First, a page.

Thursday, December 17, 2009

Bexley city council meeting: solar panels generate heated debate; police open house set. John Matuszak reports for Bexley Public Radio.

A company wants to put solar panels on the carport of the new Bexley police station, but one of the key planners for the station wants to make sure the city doesn't get burned.

At the Dec. 8 city council meeting, David Cohen, with Dovetail Solar & Wind, and landscape architect Mark Scheiber offered the presentation on behalf of Solar Vision, the company that wants to install the panels to generate electricity for the station.

Cohen explained that the company recently obtained grants to allow it to take on projects in Bexley and Athens, Ohio. The Bexley project would entail installing 540 panels on four carports, with Solar Vision paying for the $935,000 construction and ongoing maintenance of the panels and other equipment.

Under the agreement, Bexley would pay Solar Vision for the electricity generated by the panels. Cohen estimated that the panels would generate betwen 15 and 20 percent of the electricity used by the station, and that this would translate into a savings of $2,267 in energy costs in the first year of the contract and $75,000 over 20 years.

Bexley would have an option to buy the equipment down the road, Cohen said.

Councilman Jeff McClelland asked what would happen if better technology became available five or 10 years down the road.

Cohen said big leaps in solar technology are not anticipated.

Lee Nathans, chairman of the Bexley Police Citizens Advisory Committee and for 10 years a leading advocate and planner for the station set to open this month, took exception to Solar Vision's sunny predictions.

He pointed out that many hours went into planning the design of the station, and the city hired the best environmental engineer in the state to make sure Bexley had a "green" building that was LEED (Leader in Energy and Environmental Design) certified. He is concerned that adding the panels at this late date could jeopardize that certification.

The city's architects considered and rejected adding solar panels because they did not believe they would generate enough power to the building, Nathans added.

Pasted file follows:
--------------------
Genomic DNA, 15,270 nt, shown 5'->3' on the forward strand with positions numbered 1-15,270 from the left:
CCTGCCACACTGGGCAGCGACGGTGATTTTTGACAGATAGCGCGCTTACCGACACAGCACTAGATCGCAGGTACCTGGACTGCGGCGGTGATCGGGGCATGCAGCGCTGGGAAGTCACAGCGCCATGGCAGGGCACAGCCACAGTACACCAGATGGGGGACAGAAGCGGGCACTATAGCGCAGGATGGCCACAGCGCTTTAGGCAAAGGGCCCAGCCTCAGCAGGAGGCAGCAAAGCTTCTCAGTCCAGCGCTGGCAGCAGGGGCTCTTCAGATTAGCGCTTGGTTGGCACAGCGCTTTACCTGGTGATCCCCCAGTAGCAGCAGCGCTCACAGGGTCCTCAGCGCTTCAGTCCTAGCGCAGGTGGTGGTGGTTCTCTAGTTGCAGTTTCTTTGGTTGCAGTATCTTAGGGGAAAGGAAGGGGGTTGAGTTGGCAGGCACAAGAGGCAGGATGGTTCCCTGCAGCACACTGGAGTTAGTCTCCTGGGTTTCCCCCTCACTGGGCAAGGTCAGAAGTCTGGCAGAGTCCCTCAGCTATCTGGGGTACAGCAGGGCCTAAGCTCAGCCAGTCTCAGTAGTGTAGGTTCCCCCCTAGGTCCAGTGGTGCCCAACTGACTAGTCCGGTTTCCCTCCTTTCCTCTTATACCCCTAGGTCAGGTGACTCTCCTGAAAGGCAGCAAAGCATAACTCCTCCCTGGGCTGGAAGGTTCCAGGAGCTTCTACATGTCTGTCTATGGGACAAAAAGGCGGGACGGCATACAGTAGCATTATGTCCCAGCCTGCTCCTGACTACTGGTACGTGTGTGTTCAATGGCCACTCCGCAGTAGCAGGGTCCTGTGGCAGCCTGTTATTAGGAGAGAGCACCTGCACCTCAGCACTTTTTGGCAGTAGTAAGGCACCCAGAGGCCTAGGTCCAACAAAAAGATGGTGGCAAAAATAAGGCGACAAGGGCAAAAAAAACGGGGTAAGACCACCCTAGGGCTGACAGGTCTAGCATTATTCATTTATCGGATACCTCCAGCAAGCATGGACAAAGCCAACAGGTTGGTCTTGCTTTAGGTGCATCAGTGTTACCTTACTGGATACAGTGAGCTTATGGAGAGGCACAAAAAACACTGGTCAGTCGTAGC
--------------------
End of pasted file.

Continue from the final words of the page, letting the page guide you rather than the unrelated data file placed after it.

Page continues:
He called for an independent analysis of all of Solar Vision's estimates for costs, engineering and energy savings, at the expense of the company.

The new police station replaces a structure built during Harry Truman's presidency, Nathans added. In response to Solar Vision's presentation, Nathans repeated the motto of Truman's home state, Missouri: "Show me."

The next step, according to council President Matt Lampke, will be to have City Attorney Lou Chodosh review the contract submitted by Solar Vision. Before council considers the project, the plans will have to be reviewed by the planning commission, board of zoning appeals and the tree commission, he noted.

The city is planning an open house for the new station at 559 North Cassingham Road for Dec. 19 from 10 a.m. to 2 p.m. The station is not expected to be operational until Dec. 31, after which it will be restricted to those with police business.

A ribbon cutting and dedication will be held in the spring.

The new building triples the space available at the current station, built in 1950 as a fire station.

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Design is copyright 2009. All rights reserved. Bexley Public Radio Foundation. Text is copyright 2009. All rights reserved. John Matuszak.

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